The French Dispatch

Wes A writes solo

50s expats en Francais

Whimsical New Wave?

Bergman Island

Mia Hansen-Love

mixes art and Scandi-life

Her English debut

Fast & Furious 9

Hmmm, no Rock, no State

Theron is back, Cena new

Can this hit the mark?

Top Gun: Maverick

Tom Cruise feels the need

The need for speed, and danger

Who needs damn stuntmen?

Last Night in Soho

Edgar Wright does horror

But it’s also time travel

Which means Mrs Peel!!

Free Guy

Ryan Reynolds is…

An NPC in a game?!

Pikachu 2 much?

A Quiet Place 2

Clap your hands, say yeah!

Wait, don’t do that – certain death

Silent excitement

The King’s Man

Where it all began

Ralph Fiennes is M, his own alpha

World War Silliness

Death on the Nile

H. Poirot returns

But will the plot stay bloody?

Watch this moustache

Ghostbusters: Afterlife

Save us, Reitman’s son

You’re our only hope. Well, plus

Egon’s grandchildren.

Purge 5: Final Night

We saw things kick off

Now we’ll see how it melts down

Go Cady Longmire!

C’mon C’mon

Mike Mills rides again!

(Not the muso) We know nawt,

Save Joaquin P stars

Loveland

Ivan Sen sci-fi

Hugo Weaving back in fold

MegaCity, not Outback

Fears: 2021

Filed under: Uncategorized — Fergal Casey @ 5:39 pm

Godzilla v Kong

Wingard blockbuster!

But will he get lost in fog?

Does shroud Godzilla…

Black Widow

She’s already dead!

Talk about your bad timing

A badly missed chance

The One and Only Ivan

Mike White writes for kids?!

Sam Rockwell: gorilla voice

This could be damned odd

No Time to Die

“Bond’s too old” – AGAIN??!!!

Rami Malek has a mask

Does script have a clue?

Chaos Walking

Doug Liman’s folly

Is it unreleasable?

Daisy Ridley ‘stars’

The Many Saints of Newark

Sopranos Begins

But so long since that hard black

Does anyone care?

Morbius

Jared Leto’s back

As comics supervillain

They can’t cut the lead!

Coming 2 America

Now a twice told tale?

After 32 long years

Who wanted sequel?

West Side Story

Spielberg musical!

Of Bay’s fave, but why did Steve

cast Ansel Elgort?

In the Heights

It’s Hamilton man!

But not doing Hamilton

Odd, eye on China?

Dune

Its Achilles Heel?

Lead Timothee Chalamet…

Not a patch on Kyle!

January 22, 2021

Top 10 Films of 2020

10) Vampires vs the Bronx

The Lost Boys meets Attack the Block? Sorta… This was a deliriously entertaining and knowing slice of genre nonsense as teenage heroes realise the gentrifying property company forcing them out is actually run by vampires.

9) Yes, God, Yes

Karen Maine’s directorial debut was uncomfortable but rewarding as Natalia Dyer’s innocent teenager gets victimised by scandalous gossip, and is sent to a religious retreat as punishment, but learns more there than was planned

8) Possessor

Brandon Cronenberg’s second film, after an eight year wait, proved he is quite good at the family business of body horror as an assassin hijacking a mark’s mind finds herself in a fight for survival as the mark and her meld eerily

7) The Boys in the Band

Matt Crowley’s 1968 play gets a second big screen adaptation, with Jim Parsons and Zachary Quinto heading the cast that gathers for a dinner party exposing the complications sinister and farcical of pre-Stonewall gay life.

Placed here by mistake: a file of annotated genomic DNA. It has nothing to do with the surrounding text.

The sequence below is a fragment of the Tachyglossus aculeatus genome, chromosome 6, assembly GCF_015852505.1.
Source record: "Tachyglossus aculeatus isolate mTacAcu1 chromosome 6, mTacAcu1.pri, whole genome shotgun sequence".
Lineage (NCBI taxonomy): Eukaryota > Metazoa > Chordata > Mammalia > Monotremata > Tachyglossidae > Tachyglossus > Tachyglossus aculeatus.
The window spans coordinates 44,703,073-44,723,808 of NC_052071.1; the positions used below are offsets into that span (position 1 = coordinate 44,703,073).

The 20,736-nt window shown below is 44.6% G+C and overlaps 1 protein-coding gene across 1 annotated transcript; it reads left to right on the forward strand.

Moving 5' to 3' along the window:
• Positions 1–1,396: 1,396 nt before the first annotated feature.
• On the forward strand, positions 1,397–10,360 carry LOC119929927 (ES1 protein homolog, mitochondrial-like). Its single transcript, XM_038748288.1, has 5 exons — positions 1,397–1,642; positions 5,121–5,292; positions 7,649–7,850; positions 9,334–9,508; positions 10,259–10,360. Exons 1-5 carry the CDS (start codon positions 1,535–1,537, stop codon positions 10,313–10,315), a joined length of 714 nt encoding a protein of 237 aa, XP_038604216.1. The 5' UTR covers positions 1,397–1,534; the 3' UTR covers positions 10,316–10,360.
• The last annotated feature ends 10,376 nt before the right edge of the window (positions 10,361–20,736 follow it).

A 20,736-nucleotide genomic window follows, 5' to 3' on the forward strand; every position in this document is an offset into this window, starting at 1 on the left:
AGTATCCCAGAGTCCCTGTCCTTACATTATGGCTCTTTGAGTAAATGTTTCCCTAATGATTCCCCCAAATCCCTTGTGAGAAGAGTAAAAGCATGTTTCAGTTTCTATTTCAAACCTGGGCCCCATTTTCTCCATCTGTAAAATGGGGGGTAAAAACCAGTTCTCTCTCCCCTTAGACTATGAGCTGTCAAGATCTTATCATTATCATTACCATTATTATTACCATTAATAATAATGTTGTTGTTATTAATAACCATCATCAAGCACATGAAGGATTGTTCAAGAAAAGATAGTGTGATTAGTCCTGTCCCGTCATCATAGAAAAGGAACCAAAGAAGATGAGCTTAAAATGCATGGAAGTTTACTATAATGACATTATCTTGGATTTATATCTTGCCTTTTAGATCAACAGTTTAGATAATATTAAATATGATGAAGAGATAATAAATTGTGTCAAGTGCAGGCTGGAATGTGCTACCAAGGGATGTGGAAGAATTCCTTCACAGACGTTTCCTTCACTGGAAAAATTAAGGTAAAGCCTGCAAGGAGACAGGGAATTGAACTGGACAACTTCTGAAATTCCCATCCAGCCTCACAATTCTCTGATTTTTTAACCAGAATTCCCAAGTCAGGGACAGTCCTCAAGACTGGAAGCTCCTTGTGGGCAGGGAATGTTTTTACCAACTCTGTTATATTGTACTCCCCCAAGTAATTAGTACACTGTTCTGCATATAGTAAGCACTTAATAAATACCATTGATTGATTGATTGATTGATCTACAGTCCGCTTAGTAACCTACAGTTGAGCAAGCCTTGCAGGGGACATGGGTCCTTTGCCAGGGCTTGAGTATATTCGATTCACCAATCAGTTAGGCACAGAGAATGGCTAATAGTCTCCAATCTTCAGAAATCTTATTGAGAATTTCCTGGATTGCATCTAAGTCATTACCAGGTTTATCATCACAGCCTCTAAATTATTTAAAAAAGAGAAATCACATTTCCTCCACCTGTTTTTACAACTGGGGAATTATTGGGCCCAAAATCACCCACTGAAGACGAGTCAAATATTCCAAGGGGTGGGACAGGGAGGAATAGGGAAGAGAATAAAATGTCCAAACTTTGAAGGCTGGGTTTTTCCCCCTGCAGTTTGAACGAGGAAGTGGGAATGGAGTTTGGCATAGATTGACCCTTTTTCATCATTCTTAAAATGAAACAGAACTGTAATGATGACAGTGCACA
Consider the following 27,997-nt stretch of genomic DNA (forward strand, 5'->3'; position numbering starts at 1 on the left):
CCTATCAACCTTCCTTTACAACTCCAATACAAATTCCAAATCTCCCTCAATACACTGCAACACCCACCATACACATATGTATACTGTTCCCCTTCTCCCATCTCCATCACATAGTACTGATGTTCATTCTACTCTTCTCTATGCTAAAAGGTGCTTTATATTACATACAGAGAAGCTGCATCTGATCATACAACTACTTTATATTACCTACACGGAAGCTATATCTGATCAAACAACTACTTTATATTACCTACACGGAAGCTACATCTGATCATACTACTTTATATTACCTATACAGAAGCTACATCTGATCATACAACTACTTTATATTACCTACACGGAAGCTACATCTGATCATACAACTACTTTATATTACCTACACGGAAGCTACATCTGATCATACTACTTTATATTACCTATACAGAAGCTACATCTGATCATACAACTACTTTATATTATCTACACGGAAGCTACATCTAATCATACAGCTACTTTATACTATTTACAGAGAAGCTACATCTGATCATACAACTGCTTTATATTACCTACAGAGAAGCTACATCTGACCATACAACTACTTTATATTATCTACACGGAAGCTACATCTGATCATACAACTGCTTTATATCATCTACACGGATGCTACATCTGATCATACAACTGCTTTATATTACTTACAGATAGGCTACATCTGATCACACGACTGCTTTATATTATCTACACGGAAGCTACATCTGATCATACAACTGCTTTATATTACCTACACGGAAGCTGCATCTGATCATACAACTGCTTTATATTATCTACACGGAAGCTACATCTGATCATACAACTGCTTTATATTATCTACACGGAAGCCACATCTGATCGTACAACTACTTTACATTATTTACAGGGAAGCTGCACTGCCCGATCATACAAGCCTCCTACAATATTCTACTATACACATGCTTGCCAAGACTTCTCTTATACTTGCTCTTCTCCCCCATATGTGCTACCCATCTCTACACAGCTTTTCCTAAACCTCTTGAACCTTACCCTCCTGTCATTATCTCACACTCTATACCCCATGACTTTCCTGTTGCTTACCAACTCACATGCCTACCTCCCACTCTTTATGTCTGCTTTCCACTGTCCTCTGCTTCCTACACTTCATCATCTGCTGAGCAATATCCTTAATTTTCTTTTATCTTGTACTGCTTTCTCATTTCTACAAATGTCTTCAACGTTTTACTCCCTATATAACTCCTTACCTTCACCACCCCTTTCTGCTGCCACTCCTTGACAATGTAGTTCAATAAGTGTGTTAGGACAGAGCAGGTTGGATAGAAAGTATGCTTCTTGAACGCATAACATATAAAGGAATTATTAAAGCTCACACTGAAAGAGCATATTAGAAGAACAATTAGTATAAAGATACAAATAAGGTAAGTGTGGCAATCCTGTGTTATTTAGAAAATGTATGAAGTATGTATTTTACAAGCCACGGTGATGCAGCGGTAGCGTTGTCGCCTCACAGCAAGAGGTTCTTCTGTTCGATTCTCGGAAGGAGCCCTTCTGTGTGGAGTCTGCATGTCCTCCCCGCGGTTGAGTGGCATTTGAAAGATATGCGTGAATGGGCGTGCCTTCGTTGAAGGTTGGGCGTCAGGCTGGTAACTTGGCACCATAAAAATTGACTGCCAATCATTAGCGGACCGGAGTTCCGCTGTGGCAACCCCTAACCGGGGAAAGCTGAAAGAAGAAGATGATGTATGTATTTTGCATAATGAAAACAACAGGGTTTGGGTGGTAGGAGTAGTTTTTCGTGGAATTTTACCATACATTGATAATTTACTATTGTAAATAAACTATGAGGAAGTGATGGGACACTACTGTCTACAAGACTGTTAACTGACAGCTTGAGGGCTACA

6) Une Fille Facile

Rebecca Zlotowski makes the best Eric Rohmer film since he died in 2010. Mina Farid is the Cannes teenager at a crossroads who follows her glamorous cousin into high society, but like Pauline a la Plage learns too much.

5) An American Pickle

The dream team of writer Simon Rich and Seth Rogen (flexing his acting muscles) combined for a surprisingly more serious take on the absurdist comic novella Sell Out. Yes, Rogen was hysterically funny as Herschel the pickled immigrant, but he also conveyed the quiet desperation of Ben, leading to an unexpected affirmation of faith and family.

4) Wasp Network

Director Olivier Assayas made a sharp turn from last year’s French romantic comedy Non-Fiction with this multilingual sun-kissed thriller set in 1990s Havana and Miami following the exiles, spies, defectors, and double-agents playing merry hell with Castro’s regime, the CIA, and all points in between. Audaciously structured, this was always absorbing and frequently tense.

3) Spenser Confidential

Mark Wahlberg and director Peter Berg combined again for a thriller loosely based on the classic Robert B Parker PI creation. ‘Loosely’: because this took place in the sort of chaotic Boston milieu familiar from The Fighter, and seemed every bit as interested in setting up absurdist comedy riffs as it was in actually solving the mystery.

2) Tenet

In a normal year this film would’ve charted lower… The Protagonist’s quest to find pieces of an infernal machine dismantled in the future had a very enjoyable puzzle piece intricacy which will repay multiple viewings, but the Debicki/Branagh emotional motor did not hum, making me question whether this should’ve been a Memento noir rather than a plane-crashing blockbuster.

Cr. NIKO TAVERNISE/NETFLIX

1) The Trial of the Chicago 7

I had the odd complaint about Aaron Sorkin’s directorial debut Molly’s Game that it wasn’t Sorkin enough. No such concerns with this courtroom drama, this is a tour-de-force of Sorkin dialogue, once intended for Spielberg to direct. Every speaking part seems to have a zinger at some point, and the political import of 1968 to 2020 leaps off the screen without any need for the occasional anachronism. I watched this twice within a week with no loss of relish for the flashback structure, the fantastic ensemble, and the trademark Sorkin sincerity.

Top Performances of 2020

Filed under: Talking Movies — Fergal Casey @ 4:02 pm